Illustrative Mathematics Unit 6.4, Lesson 4: How Many Groups? (Part 1)

Learning Targets:

  • I can find how many groups there are when the amount in each group is not a whole number.
  • I can use diagrams and multiplication and division equations to represent “how many groups?” questions.

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Illustrative Math
Grade 6

Lesson 4: How Many Groups? (Part 1)

Let’s play with blocks and diagrams to think about division with fractions.

Illustrative Math Unit 6.4, Lesson 4 (printable worksheets)

Lesson 4 Summary

The following diagram shows how to solve problems that involve equal-sized groups that also involve fractions.
How many groups

Lesson 4.1 Equal-sized Groups

Write a multiplication equation and a division equation for each statement or diagram.

  1. Eight $5 bills are worth $40.
  2. There are 9 thirds in 3 ones.

Lesson 4.2 Reasoning with Pattern Blocks

Use the pattern blocks in the applet to answer the questions. (If you need help aligning the pieces, you can turn on the grid.)
Show Applet

  1. If a hexagon represents 1 whole, what fraction do each of the following shapes represent? Be prepared to show or explain your reasoning.
    a. 1 triangle
    b. 1 rhombus
    c. 1 trapezoid
    d. 4 triangles
    e. 3 rhombuses
    f. 2 hexagons
    g. 1 hexagon and 1 trapezoid
  2. Here are Elena’s diagrams for 2 · ½ and 6 · ⅓ = 2. Do you think these diagrams represent the equations? Explain or show your reasoning.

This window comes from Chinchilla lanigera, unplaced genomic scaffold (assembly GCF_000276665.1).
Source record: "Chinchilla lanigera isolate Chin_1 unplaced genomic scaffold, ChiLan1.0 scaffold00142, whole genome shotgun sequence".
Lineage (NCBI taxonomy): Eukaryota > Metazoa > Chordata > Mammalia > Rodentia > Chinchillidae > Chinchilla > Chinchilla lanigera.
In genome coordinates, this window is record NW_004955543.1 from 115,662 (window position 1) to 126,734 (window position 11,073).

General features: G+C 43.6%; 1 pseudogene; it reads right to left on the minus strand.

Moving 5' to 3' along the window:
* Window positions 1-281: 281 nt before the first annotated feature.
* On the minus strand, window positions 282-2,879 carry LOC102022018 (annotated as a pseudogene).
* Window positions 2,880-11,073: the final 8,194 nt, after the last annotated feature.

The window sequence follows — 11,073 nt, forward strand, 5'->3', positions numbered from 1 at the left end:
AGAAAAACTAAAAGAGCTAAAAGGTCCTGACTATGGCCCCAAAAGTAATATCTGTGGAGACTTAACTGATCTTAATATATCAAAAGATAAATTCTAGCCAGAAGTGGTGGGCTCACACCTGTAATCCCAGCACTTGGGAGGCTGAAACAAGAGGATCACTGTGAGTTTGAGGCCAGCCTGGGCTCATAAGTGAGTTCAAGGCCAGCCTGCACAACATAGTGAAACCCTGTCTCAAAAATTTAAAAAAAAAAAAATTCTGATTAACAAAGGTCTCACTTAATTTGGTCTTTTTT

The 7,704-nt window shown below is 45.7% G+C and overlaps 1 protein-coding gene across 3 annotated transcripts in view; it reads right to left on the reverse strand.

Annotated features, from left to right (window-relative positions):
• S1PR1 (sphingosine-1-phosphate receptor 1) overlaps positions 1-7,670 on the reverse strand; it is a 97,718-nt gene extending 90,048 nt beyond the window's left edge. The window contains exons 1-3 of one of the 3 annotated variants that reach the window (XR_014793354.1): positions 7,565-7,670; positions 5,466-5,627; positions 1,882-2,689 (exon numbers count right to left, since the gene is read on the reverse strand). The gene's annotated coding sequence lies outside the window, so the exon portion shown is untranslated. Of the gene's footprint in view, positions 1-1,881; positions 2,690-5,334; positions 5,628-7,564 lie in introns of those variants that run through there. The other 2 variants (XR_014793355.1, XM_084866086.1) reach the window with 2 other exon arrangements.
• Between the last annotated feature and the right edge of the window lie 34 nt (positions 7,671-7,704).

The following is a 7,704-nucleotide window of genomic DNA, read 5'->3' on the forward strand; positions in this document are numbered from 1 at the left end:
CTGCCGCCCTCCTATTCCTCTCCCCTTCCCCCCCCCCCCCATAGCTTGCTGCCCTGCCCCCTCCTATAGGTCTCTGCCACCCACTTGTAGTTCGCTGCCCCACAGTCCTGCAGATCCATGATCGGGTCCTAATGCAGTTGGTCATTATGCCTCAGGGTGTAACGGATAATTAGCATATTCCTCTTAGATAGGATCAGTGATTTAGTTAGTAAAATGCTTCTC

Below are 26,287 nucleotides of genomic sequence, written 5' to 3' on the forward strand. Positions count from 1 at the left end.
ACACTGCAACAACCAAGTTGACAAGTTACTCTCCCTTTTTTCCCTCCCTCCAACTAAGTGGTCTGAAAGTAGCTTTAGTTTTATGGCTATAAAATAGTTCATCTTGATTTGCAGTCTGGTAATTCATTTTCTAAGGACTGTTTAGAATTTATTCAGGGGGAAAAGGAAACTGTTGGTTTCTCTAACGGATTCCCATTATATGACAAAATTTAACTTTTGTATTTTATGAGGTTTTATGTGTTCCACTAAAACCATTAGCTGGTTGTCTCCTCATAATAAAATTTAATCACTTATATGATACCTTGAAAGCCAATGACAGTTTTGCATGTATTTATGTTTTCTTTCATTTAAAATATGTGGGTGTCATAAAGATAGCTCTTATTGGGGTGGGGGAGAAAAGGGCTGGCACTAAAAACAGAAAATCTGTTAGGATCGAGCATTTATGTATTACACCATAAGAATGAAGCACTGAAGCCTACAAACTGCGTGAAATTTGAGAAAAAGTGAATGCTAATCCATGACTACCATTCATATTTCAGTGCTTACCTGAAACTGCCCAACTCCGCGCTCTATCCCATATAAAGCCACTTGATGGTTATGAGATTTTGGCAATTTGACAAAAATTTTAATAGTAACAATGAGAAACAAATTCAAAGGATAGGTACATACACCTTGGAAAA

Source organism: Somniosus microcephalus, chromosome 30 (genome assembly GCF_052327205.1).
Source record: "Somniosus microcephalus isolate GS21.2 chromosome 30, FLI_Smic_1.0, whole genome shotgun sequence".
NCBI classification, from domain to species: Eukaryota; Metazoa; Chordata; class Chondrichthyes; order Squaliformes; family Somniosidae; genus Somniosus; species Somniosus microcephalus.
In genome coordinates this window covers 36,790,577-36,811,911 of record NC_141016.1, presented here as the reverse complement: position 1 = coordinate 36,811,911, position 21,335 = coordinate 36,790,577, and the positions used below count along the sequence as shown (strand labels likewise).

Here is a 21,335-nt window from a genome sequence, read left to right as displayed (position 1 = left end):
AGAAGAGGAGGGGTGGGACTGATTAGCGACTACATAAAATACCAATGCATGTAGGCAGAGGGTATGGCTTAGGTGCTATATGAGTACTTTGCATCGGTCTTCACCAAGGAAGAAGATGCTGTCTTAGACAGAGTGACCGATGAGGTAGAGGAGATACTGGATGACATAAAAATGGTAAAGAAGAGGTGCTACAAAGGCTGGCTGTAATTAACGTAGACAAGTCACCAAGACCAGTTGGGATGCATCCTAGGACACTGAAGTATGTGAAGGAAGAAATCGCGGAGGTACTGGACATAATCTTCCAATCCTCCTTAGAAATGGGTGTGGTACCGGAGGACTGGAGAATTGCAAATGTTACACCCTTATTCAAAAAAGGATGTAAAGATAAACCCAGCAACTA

3. Use pattern blocks to represent each multiplication equation. Recall that a hexagon represents 1 whole.
    a. 3 · ⅙ = ½
    b. 2 · 3/2 = 3
  4. Answer the following questions. If you get stuck, use pattern blocks.
    a. How many ½s are in 4?
    b. How many ⅔s are in 2?
    c. How many ⅕s are in 1½?

Lesson 4 Practice Problems

  1. A shopper buys cat food in bags of 3 lbs. Her cat eats ¾lb each week. How many weeks does one bag last?
    a. Draw a diagram to represent the situation and label your diagram so it can be followed by others. Answer the question.
    b. Write a multiplication or division equation to represent the situation.
    c. Multiply your answer in the first question (the number of weeks) by ¾. Did you get 3 as a result? If not, revise your previous work.
  2. Use the diagram to answer the question: How many ⅓s are in 1⅔? The hexagon represents 1 whole. Explain or show your reasoning.
  3. Which question can be represented by the equation ? · ⅛ = 3?
    A. How many 3s are in ⅛?
    B. What is 3 groups of ⅛?
    C. How many ⅛s are in 3?
    d. What is ⅛ of 3?
  4. Write two division equations for each multiplication equation.
    a. 15 · ⅖ = 6
    b. 6 · 4/3 = 8
    c. 16 · ⅞ = 14
  5. Noah and his friends are going to an amusement park. The total cost of admission for 8 students is $100, and all students share the cost equally. Noah brought $13 for his ticket. Did he bring enough money to get into the park? Explain your reasoning.
  6. Write a division expression with a quotient that is:
    a. greater than 8 ÷ 0.0001
    b. less than 8 ÷ 0.0001
    c. between 8 ÷ 0.0001 and 8 ÷ 1/10
  7. Find each unknown number.
    a. 12 is 150% of what number?
    b. 5 is 50% of what number?
    c. 10% of what number is 300?
    d. 5% of what number is 72?
    e. 20 is 80% of what number?

The Open Up Resources math curriculum is free to download from the Open Up Resources website and is also available from Illustrative Mathematics.

Try the free Mathway calculator and problem solver below to practice various math topics. Try the given examples, or type in your own problem and check your answer with the step-by-step explanations.
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